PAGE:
Queda livre

tulipnight:

At the End of Every Journey by Eye of the Storm Photography on Flickr.

fotojournalismus:

"For almost 1,000 years, the Rabari have roamed the deserts and plains of what is today western India. It is believed that this tribe, with a peculiar Persian physiognomy, migrated from the Iranian plateau more than a millennium ago. The Rabari are now found largely in Gujarat and Rajasthan.”

Photos by Jimmy Nelson

(via yagazieemezi)

architectureofdoom:

Dom Bosco Sanctuary, Brasilia, Carlos Alberto Naves, 1963.
Stained glass by Hubert Van Doorne. View this on the map

architectureofdoom:

Dom Bosco Sanctuary, Brasilia, Carlos Alberto Naves, 1963.

Stained glass by Hubert Van Doorne. View this on the map

coelasquid:

I’m a puff baby that can dance like a man I can poop on your couches I can poop on your hand I’m a seed eating baby who will peck all your buns Peck all your buns, I will peck all your buns If there’s water on the floor I will splash there for fun

coelasquid:

I’m a puff baby that can dance like a man
I can poop on your couches I can poop on your hand
I’m a seed eating baby who will peck all your buns
Peck all your buns, I will peck all your buns
If there’s water on the floor I will splash there for fun

expressions-of-nature:

eclipsed : John Dale

asylum-art:

The Veiled Ghosts of  Livio Scarpella

The work of Italian contemporary artist Livio Scarpella turns good and evil into delicacy.  This group of sculptures, named “Ghosts Underground”, depicts lost souls anguishing beneath the effect of a thin veil.  Scarpella’s interest in this subject was inspired by a trip to the Sansevero Chapel in Naples, home to Antonio Corradini’s “Veiled Christ”.  Before that time, he mostly exhibited paintings for a decade. By mixing influences of Rococo sculptors like Corradini with modern iconography, Scarpella explores a struggle with religious faith.  He couples his “blessed” and “damned” figures with light and dark colored mineral rocks, like amethyst and quartz, inside the chest.  They are hardened hearts that embody the ghost hidden within. Reminiscent of Michelangelo’s The Prisoners, these gentle busts unveil the ghost within. Scarpella takes this idea to a new level in his recent work. His exhibit “Fuori dal Tempo” (“Out of Time”) now showing at Gallery Gomiero in Italy, looks at the theme of sin without repentance.  Undeniably, Scarpella pursues a morbid imagination dominated by smug virtue and natural beauty.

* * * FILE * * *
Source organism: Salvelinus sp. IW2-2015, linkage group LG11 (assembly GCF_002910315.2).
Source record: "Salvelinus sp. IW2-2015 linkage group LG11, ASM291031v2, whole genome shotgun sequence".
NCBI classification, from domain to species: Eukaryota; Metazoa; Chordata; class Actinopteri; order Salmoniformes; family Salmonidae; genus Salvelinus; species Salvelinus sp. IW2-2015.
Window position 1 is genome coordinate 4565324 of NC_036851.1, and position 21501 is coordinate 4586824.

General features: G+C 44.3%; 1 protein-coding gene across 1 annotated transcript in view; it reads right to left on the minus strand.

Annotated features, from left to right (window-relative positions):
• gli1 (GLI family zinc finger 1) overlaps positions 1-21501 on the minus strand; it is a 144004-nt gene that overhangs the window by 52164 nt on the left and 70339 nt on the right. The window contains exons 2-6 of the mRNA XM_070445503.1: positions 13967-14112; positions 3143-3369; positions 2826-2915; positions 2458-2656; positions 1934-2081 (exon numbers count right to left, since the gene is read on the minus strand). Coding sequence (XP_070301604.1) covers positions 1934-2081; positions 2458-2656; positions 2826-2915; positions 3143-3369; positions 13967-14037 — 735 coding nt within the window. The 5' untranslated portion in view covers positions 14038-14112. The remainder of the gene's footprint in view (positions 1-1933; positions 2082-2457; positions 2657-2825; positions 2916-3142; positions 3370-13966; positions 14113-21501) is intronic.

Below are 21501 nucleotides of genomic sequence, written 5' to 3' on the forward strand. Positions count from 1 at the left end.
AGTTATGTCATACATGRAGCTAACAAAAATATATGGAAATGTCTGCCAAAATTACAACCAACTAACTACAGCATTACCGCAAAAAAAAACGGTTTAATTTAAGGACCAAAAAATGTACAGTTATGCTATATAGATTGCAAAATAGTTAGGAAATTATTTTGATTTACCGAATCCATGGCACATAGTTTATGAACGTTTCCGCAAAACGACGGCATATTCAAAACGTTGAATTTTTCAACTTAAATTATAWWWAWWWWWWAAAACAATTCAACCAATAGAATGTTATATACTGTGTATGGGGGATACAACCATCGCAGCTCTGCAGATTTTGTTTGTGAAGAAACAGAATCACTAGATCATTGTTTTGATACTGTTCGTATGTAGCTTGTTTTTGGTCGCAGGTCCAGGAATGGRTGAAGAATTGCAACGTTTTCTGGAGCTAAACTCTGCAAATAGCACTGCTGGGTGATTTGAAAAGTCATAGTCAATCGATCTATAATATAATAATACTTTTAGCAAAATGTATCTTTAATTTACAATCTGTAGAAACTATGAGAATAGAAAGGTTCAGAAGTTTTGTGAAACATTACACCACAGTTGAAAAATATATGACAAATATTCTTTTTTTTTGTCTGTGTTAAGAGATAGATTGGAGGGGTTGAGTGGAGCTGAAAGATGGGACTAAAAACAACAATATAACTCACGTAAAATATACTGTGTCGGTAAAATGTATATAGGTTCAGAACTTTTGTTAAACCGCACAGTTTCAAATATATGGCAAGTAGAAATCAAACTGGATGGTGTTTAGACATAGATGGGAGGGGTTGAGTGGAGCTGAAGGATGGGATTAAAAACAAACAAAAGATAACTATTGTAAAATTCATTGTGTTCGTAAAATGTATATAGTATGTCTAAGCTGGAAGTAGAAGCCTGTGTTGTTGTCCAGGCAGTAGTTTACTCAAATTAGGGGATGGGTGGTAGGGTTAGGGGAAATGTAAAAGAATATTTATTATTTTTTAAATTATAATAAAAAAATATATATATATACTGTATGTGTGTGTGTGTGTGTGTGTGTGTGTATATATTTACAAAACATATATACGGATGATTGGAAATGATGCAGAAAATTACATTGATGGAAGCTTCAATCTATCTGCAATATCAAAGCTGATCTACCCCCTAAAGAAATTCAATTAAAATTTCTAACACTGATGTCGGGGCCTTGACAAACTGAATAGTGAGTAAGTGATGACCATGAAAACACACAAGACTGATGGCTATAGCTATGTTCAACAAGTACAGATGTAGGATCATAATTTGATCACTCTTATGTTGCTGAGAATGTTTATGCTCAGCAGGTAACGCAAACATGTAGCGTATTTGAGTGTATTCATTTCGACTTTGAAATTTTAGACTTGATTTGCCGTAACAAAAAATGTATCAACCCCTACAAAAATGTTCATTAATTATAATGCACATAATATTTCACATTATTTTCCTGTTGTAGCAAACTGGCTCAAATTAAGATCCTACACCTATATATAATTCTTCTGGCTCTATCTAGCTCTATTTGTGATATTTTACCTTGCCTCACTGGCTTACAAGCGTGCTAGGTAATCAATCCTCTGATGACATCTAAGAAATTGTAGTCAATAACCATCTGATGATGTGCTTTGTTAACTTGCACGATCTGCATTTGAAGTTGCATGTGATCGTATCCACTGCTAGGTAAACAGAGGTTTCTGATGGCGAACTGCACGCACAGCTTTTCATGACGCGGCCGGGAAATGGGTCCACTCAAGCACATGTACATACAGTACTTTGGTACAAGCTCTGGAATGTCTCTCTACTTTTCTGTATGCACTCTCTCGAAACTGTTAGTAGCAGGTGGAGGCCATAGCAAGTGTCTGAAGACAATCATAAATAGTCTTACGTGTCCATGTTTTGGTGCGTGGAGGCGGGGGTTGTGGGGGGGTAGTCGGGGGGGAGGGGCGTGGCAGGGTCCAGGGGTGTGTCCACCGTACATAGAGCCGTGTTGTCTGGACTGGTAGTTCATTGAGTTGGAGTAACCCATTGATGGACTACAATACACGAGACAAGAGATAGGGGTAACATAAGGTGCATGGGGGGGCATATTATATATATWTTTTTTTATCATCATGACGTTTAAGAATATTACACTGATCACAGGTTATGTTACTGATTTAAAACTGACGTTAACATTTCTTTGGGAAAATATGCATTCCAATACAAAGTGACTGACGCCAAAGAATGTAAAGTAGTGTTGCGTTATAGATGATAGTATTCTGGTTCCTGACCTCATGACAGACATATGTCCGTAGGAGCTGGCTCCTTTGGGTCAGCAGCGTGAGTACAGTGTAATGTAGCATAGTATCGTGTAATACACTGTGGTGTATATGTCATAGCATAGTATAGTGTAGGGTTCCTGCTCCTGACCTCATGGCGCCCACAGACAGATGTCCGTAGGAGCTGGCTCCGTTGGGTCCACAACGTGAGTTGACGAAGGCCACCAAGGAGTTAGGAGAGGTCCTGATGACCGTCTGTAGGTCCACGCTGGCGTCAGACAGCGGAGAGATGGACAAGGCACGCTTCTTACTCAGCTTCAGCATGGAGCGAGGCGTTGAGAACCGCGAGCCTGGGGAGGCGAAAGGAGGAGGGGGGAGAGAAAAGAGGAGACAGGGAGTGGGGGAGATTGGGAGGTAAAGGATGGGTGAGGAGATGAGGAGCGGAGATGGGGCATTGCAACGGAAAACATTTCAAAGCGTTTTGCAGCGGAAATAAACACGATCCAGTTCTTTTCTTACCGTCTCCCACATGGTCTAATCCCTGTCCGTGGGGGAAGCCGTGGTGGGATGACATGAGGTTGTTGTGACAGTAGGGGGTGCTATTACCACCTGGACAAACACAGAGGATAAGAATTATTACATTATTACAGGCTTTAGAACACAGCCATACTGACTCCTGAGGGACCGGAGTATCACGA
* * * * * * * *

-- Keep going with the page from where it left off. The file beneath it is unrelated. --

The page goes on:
“Fuori dal Tempo” by Livio Scarpella is on view at Gallery Gomiero in Milan, Italy